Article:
Last week, PBS suspended Tavis Smiley after an investigation found “multiple, credible allegations” that Smiley had sexual relationships with multiple employees. The day after he was dropped, Smiley responded with a video saying he’d never “groped, coerced” or exposed himself to anyone. However, he did admit to “a consensual relationship with a colleague years ago.” Today, Smiley appeared on ABC News’ Good Morning America to once again defend himself.

Smiley repeated that he had never groped or coerced anyone, and said once again that during his only meeting with PBS they refused to tell him what accusations had been made against him. He claims that made it impossible for him to present evidence the relationships in question were consensual.

Toward the end of the interview, Smiley was asked if he’d done anything he regretted and told a story that didn’t do him much credit. “I recall once sitting in a conversation with a person who was interested in being a producer on our show,” Smiley said. He continued, “It was supposed to be a short 30-minute meeting—a couple hours we were sitting there talking. At the end I said to her, ‘My lord, you’re brilliant, you’re smart, you’re gorgeous, I’d rather date you I think than have you work for me.’

“And I realized immediately what a mistake it was to make that comment. I went back immediately and apologized to her and the situation was resolved.”

Smiley concluded, “PBS made a huge mistake here. They need to fix this. They need to correct it.”

After Smiley’s interview aired, PBS responded saying he needed to “get his story straight.” From the LA Times:

“Tavis Smiley needs to get his story straight,” a PBS spokesperson said in a statement. The rep also confirmed the decision to keep Smiley’s show on indefinite suspension…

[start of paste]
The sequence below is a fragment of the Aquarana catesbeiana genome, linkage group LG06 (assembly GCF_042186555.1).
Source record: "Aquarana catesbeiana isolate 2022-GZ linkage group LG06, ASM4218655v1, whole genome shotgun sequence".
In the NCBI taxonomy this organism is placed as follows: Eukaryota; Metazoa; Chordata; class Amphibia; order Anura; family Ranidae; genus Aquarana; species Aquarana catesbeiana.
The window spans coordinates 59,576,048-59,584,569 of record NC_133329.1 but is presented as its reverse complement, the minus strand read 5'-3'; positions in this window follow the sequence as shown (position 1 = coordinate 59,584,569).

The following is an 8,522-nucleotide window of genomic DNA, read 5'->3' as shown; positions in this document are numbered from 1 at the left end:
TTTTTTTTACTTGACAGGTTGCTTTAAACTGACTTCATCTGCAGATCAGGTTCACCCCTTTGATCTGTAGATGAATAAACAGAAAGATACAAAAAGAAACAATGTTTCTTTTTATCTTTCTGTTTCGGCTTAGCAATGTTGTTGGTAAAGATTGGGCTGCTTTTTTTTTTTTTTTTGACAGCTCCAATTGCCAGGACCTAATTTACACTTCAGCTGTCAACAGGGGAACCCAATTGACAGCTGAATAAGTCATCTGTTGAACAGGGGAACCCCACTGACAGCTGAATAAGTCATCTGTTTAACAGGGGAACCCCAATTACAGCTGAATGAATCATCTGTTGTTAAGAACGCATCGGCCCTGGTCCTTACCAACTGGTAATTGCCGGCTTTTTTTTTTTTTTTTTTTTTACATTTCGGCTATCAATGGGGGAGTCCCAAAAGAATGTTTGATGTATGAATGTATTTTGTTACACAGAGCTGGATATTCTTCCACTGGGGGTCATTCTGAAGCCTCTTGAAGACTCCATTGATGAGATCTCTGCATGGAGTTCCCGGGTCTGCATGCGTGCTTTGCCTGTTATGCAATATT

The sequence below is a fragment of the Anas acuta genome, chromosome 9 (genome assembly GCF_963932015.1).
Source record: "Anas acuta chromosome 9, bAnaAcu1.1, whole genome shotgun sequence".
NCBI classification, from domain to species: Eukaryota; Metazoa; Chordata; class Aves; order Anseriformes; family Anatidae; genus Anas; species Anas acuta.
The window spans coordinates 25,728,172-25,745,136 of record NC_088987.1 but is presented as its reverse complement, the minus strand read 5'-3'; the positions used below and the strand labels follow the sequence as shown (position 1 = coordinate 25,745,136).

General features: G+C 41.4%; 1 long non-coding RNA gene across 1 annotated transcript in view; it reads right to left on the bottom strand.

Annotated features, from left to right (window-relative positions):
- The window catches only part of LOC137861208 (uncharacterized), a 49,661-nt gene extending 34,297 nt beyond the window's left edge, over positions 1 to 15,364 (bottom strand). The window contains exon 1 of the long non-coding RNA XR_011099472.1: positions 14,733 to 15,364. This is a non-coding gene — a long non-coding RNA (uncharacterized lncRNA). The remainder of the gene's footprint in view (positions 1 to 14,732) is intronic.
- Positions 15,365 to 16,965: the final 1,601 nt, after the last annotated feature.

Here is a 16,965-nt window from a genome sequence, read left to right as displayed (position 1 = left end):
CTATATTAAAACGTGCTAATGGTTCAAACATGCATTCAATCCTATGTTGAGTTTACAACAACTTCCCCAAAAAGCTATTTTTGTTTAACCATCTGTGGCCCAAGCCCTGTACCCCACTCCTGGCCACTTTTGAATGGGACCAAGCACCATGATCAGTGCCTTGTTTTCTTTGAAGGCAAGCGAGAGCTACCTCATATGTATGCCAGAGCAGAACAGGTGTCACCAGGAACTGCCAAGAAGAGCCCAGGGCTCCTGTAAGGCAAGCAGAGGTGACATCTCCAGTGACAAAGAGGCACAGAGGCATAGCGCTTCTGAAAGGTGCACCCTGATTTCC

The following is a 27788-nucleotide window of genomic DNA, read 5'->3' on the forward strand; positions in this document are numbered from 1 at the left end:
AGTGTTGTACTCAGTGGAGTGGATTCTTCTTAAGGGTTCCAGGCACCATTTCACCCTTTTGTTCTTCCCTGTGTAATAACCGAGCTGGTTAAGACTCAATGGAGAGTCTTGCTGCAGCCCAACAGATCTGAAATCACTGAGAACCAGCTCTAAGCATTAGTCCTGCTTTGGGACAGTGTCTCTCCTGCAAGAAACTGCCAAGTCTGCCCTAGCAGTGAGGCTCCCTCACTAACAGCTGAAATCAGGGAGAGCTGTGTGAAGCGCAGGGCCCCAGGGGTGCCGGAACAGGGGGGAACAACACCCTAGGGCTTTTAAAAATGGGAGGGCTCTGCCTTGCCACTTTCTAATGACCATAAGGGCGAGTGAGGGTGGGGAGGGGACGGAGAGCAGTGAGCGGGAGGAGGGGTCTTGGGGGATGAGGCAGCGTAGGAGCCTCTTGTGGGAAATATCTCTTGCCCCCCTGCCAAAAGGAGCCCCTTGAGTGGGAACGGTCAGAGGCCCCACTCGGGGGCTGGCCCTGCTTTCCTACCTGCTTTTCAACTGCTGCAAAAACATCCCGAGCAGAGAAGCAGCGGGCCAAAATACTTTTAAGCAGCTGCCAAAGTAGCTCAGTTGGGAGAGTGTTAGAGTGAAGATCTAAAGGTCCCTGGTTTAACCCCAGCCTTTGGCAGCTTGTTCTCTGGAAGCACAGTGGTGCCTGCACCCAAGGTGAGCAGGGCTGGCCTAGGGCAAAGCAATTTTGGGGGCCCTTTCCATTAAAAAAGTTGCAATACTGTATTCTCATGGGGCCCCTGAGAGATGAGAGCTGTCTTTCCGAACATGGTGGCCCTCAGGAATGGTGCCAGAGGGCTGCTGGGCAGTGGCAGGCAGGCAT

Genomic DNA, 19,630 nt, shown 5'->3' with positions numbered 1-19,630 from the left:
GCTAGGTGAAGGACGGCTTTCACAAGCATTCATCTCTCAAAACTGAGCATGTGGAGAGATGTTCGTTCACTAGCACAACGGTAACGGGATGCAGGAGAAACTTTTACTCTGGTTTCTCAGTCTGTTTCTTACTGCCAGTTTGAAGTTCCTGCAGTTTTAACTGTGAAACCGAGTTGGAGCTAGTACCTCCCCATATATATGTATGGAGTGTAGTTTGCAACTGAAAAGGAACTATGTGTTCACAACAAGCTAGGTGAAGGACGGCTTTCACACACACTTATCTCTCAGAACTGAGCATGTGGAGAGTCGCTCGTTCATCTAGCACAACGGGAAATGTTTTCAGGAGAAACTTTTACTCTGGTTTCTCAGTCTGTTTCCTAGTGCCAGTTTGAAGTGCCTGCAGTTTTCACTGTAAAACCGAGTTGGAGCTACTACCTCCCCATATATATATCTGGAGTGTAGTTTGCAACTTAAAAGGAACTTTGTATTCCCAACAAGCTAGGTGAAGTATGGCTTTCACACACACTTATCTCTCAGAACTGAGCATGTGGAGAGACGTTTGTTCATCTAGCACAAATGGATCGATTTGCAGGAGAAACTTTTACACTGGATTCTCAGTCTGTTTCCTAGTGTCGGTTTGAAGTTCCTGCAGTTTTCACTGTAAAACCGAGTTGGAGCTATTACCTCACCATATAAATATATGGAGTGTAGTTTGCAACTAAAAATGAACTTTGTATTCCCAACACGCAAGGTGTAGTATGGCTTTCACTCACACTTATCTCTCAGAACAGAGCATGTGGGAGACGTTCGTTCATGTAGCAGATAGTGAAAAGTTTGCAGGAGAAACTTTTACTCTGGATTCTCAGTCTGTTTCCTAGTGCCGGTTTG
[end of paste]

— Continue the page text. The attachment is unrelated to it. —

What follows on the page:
In response to Smiley’s explanation that his company did not prohibit relationships between employees because “I don’t know where your heart’s going to lead you,” PBS’s rep said the network was “certain that it should not lead to multiple sexual relationships between the owner of a company and subordinates over many years particularly where employment decisions may be linked to sex.”…

On the show, “Mr. Smiley acknowledged he has had multiple sexual encounters with his employees, then struggled to recall the number of current employees with whom he has had sex,” the PBS spokesperson said. “This contradicts his Facebook post from last week, where he cited only one previous relationship with an employee.”

So it doesn’t sound like PBS is shifting off its indefinite suspension position even a little. Smiley has a point about the star chamber nature of his dismissal. He probably ought to be given some chance to at least confront the accusations against him, if not the accusers.

But ultimately, Smiley’s wrong when he suggests his relationship with multiple subordinates at his own company is equivalent to any other office relationship. When one person in the relationship has power over the other’s employment, it becomes difficult to tell what the motives are. Some of these women may have felt pressured to go along with Smiley’s personal interest in them to maintain their employment. Even if they never told him that was the case, they may have believed that. He should have been aware of that dynamic.

Here’s Smiley’s appearance on GMA this morning.